DNA Hackers Look to Disrupt the Biotech Industry

by Lon Seidman | Jun 7, 2012 8:25am
(4) Comments | Commenting has expired

TWiT Network

Omri Drory developed software to rapidly compile DNA

Many great information technology companies launched in garages by young silicon hackers. Now a new generation of hackers are starting to do the same in the bio sciences, developing new software programs and techniques that are set to disrupt the biotech industry in a very big way.

We found two videos that show just how far genetic hackers have come in a very short period of time.

The first is from Tuur van Balen, a Belgian scientist, who shows how to hack the bacteria found in yogurt to produce prozac and beta carotene. He accomplishes the task with around $2000 worth of equipment (most of it home made) and genetic code found online and “printed” by a genetic sequencing service.

Genetic source code is much like computer binary code. And like computer binary code most programmers use “interpreters” that translate that code into clearer language. In the following video from Leo Laporte and the TWiT network, genetic entrepreneur Omri Drory demonstrates his new software product that allows for drag and drop DNA sequencing. He’s joined by another genetic hacker, Austen Heinz of Cambrian Genomics, who is working on ways to dramatically reduce the cost involved with sequencing DNA produced from Drory’s software.

Drory says he will soon be launching a Kickstarter project that will sell glowing oak trees using hacked DNA from fireflies.

Both Drory and Heinz have no reservations over DNA hacking to create new lifeforms or variations of existing ones. They say humans have been doing this for centuries with plants and animals through selection. Others, however, say it’s dangerous to be playing with the building blocks of life. What do you think?

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(4) Comments

posted by: Christine Stuart | June 11, 2012  1:25pm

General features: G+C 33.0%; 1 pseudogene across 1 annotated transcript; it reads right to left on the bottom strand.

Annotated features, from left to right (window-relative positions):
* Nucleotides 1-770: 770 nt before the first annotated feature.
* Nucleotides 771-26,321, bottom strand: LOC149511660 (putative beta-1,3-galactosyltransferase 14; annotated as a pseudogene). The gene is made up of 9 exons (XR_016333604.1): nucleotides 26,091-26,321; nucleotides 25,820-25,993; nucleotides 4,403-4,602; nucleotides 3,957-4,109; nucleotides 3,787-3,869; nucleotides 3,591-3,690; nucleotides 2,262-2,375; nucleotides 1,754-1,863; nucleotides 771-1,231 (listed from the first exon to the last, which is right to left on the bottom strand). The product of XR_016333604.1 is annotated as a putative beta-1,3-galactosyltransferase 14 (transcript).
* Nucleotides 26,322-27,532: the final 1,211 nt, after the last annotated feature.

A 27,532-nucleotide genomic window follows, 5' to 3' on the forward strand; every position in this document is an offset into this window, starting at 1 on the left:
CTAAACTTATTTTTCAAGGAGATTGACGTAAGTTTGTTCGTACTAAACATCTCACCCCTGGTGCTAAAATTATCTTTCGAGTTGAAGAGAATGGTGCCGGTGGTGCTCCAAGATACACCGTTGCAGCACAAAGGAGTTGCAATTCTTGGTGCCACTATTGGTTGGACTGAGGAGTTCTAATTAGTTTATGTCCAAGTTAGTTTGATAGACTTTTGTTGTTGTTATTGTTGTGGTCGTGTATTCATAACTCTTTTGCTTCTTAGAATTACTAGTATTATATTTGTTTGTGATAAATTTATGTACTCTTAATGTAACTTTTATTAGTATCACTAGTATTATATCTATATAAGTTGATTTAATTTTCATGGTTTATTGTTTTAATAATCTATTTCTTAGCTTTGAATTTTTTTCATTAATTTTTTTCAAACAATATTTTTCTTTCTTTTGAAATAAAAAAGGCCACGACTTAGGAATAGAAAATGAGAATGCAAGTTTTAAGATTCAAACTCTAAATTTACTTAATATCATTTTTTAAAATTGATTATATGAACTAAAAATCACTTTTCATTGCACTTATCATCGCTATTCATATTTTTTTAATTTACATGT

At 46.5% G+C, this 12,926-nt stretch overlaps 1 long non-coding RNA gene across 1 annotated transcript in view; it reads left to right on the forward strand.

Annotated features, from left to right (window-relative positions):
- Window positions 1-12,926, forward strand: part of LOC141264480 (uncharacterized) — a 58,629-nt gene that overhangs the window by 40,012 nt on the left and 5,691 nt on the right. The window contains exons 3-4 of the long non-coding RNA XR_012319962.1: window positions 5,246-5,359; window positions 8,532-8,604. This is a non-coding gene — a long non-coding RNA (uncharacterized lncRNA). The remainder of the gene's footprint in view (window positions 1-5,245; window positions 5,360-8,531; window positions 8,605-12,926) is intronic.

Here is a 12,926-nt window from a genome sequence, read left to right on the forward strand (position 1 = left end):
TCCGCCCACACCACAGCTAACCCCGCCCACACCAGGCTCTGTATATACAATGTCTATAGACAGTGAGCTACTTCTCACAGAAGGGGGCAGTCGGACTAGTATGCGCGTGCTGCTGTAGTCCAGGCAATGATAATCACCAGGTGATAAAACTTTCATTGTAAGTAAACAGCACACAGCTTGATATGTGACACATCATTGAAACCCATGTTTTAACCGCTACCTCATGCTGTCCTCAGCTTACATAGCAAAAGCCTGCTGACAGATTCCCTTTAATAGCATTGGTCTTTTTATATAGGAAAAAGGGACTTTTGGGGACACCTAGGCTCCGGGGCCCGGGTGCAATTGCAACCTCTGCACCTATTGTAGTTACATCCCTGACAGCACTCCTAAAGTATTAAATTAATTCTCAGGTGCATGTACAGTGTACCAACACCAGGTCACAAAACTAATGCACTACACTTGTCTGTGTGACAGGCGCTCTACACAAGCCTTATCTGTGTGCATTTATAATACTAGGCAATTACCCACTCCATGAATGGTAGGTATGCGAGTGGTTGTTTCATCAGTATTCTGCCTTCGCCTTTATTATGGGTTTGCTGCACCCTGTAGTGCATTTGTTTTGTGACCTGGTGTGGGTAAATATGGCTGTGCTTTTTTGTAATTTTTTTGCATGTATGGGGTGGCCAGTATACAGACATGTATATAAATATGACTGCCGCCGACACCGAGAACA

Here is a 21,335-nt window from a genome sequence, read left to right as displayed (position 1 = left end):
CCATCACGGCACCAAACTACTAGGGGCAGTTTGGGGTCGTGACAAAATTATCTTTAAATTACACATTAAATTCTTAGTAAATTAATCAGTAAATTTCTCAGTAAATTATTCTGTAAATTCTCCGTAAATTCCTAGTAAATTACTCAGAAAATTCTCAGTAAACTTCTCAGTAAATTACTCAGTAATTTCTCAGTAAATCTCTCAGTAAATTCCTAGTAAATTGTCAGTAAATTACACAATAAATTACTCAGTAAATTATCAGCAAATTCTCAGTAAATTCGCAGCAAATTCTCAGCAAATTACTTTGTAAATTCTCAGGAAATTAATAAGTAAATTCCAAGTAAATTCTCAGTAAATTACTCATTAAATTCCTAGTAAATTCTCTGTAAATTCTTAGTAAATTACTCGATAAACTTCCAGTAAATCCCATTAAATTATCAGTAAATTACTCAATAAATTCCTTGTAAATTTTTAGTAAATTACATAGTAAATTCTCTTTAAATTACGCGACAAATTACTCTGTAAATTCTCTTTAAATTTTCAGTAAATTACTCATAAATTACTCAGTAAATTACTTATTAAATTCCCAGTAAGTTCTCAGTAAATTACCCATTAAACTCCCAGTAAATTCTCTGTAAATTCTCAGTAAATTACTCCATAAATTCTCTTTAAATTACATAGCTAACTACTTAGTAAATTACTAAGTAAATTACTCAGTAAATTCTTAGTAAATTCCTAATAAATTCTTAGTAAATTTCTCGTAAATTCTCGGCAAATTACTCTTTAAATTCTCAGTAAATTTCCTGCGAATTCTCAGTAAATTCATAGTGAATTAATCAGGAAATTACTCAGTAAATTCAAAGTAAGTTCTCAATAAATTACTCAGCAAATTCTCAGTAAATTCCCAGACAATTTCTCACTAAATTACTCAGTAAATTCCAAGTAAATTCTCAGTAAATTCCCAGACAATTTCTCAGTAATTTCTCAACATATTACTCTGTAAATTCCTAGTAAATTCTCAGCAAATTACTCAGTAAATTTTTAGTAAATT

Christine Stuart

Okay call me weird but I saw an episode of Bones where a hacker wrote a virus on a set of bones and caused the computers to fail. (Yes I watch dumb tv sometimes) So is this about destruction or creation?

posted by: GoatBoyPHD | June 11, 2012  3:28pm


Of course this is a common sci fi trope. “12 Monkees” is among my favorites. We have physical 3D Printers today. The leap to printing simple cellar organisms won’t be as great as some think.

The mad hacker is the great fear. A highly communicable and deadly human virus. A revenge against America for StuxNet and ‘complex’ computer viruses released by secular capitalists. Or by a geno-terrorist group who also offers a cure as in “Mission Impossible II” and “V for Vendetta”.

My bet is on wWillard’s Mutant Mouse Lab in Farmington. What? You can’t hear Dan Malloy giving Zorg’s “Fifth Element”  Speech?

Zorg: Life, which you so nobly serve, comes from destruction, disorder and chaos. Take this empty glass. Here it is, peaceful, serene and boring. But if it is… [pushes glass off table] destroyed… [robot cleaners move to clean broken glass] Look at all these little things. So busy now. Notice how each one is useful. What a lovely ballet ensues, so full of form and color. Now, think about all those people that created them. Technicians, engineers, hundreds of people who’ll be able to feed their children tonight so those children can grow up big and strong and have little teeny weeny children of their own, and so on and so forth. Thus, adding to the great chain… of life. You see, Father, by creating a little destruction, I’m actually encouraging life.

posted by: jenand | June 18, 2012  2:20pm

Goatboy freakin me out again. This stuff is so out there that it makes sense.
the concept - the most simple idea never thought of. Like the pepper and sea salt, that are sold in their own grinderjars - how long did that take?

posted by: brutus2011 | June 19, 2012  12:59pm


Great reference to Zorg!